Once upon a time there was a troupe called The Bou-Saada Dance Troupe. This is a place for the archives of that infamous group of intrepid tripsters, manic musicians and daring dancers. All things Bou-Saada can reside here, in memorium and for eternity, secure in the knowledge that we were a legend in our own minds!
Marv and Olouse
Bandon, OR. 1981?
Sunday, December 9, 2012
The first photo was taken in Seattle with Omar Baptiste, a well respected, charming man from Seattle with a vast knowledge of folkdance and music. He was a mentor to many of the Northwest dancers and much beloved.
The second photo was taken when Hamza el Din was in residence at the University of Washington. He generously gave his time to both Muzzy and John as a mentor and teacher. It was Hamza who first inspired me to into the field of research while I was still in high school and discovered his albums on Vanguard Records. I had the incredible honor of dancing for him when he came to one of our performances at the Seattle Center, and later was thrilled to see him in a small concert setting as part of his time as an adjunct professor at UW.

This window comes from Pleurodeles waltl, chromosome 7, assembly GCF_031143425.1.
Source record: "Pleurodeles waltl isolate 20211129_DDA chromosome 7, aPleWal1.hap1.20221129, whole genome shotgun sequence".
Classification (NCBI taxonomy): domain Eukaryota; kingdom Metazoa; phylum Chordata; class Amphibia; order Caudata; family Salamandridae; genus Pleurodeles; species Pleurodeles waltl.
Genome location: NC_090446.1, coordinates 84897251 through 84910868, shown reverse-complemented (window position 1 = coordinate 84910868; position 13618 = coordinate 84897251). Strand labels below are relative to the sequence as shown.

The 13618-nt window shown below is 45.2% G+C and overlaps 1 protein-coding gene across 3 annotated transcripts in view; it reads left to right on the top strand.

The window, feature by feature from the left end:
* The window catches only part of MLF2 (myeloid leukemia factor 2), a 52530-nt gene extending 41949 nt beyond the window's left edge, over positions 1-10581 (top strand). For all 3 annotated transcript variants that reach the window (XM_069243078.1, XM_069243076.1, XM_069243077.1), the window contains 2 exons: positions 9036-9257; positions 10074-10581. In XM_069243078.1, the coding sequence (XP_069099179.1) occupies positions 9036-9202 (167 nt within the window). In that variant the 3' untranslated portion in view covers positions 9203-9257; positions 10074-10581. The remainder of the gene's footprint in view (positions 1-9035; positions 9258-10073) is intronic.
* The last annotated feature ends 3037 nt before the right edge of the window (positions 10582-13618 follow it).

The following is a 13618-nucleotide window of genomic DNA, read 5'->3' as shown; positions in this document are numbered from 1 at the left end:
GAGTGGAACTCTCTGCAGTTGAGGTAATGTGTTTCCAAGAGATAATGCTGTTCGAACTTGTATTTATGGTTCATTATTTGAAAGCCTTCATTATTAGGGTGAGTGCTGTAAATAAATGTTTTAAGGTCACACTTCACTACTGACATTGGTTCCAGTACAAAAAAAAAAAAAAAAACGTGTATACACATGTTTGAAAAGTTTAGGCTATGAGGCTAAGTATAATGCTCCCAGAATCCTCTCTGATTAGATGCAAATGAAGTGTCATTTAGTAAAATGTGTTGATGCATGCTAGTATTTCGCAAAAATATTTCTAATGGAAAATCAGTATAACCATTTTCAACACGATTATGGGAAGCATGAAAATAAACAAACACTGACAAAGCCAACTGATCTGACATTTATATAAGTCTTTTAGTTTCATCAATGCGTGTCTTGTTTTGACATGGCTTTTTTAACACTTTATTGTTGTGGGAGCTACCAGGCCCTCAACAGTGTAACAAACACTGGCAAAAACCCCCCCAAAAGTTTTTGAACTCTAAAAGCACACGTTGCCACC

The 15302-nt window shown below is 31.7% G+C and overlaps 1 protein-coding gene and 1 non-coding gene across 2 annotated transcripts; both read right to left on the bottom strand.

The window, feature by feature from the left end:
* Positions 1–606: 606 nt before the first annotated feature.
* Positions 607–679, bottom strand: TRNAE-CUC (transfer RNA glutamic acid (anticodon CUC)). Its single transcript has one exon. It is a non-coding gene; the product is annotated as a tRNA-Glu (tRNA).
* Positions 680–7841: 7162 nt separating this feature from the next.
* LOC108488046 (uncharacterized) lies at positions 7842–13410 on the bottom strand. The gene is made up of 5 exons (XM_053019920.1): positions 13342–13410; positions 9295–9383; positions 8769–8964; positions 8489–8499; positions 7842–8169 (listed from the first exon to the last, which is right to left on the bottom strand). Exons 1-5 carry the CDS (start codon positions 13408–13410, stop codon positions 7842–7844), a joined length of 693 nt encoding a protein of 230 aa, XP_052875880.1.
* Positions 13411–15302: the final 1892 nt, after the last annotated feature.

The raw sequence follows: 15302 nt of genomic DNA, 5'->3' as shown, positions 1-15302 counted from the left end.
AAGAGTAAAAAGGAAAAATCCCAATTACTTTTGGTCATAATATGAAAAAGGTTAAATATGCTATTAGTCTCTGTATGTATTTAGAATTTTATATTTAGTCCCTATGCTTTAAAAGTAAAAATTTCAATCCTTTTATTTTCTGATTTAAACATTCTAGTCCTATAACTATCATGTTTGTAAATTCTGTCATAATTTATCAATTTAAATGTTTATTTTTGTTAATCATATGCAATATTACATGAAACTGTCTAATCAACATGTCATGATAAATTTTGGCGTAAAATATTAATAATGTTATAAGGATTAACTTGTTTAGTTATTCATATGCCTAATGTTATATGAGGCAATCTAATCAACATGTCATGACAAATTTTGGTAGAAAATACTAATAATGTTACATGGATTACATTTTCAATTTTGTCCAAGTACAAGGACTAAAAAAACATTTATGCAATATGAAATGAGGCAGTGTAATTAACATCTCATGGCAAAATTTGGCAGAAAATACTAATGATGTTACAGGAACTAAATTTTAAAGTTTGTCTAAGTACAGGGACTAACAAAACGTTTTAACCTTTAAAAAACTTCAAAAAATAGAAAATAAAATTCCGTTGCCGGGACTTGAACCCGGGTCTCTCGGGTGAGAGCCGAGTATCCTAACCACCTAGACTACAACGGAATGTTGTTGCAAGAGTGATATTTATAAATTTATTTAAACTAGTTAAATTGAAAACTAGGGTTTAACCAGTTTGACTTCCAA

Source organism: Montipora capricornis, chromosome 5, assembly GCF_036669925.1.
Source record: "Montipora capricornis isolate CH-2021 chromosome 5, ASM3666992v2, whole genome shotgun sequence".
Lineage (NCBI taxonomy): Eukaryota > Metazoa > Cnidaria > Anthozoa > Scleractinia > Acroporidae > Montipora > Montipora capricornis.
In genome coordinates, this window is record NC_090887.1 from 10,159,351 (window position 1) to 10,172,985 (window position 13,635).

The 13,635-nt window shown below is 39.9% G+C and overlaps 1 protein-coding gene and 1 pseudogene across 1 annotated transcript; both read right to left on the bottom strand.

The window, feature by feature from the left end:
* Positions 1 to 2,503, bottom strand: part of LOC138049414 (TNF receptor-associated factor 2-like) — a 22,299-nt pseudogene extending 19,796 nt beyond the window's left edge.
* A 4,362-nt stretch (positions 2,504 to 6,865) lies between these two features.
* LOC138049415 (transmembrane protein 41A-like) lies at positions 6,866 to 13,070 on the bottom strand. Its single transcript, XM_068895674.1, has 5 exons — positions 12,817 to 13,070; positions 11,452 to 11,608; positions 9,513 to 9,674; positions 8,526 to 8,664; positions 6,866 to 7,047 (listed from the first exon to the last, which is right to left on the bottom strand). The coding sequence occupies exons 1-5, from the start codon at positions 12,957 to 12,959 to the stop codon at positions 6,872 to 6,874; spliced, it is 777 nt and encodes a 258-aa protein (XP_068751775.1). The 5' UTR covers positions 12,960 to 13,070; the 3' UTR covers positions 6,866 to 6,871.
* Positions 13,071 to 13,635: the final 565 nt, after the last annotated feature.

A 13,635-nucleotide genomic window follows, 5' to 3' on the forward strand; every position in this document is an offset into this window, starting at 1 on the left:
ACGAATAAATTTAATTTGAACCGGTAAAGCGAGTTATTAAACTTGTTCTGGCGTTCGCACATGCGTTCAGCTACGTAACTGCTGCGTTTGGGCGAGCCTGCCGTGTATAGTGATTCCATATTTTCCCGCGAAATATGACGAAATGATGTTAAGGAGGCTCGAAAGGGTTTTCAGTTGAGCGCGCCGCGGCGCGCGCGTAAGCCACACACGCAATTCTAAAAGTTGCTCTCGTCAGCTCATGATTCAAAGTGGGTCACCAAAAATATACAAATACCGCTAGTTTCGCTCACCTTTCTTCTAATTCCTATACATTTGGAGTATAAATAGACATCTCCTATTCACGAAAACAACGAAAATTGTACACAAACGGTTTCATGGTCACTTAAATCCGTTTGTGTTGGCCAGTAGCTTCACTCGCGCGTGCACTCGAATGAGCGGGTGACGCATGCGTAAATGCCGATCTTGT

The last photo was taken at Town Hall in Seattle at a performance Bou-Saada did with Sirocco. Sol and Armando were always good to us as we wound our way through the learning process of Middle Eastern music and dance. Sol was an old acquaintance of Muzzy's from the folk music scene in Southern California in the early 1960's. I saw Sol and David Lindley with the rock band Kaleidescope, when they performed at the Avalon Ballroom in San Francisco in 1967. It was the first time I saw belly dancers with a rock band, and I beleive it was Marta Schill, who was with Sol at that time. We finally met in person when I became friends with Farideh/Cathryn Balk, who moved from the Bay area to Vancouver B.C. She and Sol had a daughter, Fairuza Balk, and Sirocco (Sol and Armando) often stayed with us in Bellingham on their way north to play in Vancouver B.C. Armando passed away in December 2012 and will be sorely missed for his great warmth, generous praise and encouragement and enormous talent. He was truly a Great Soul.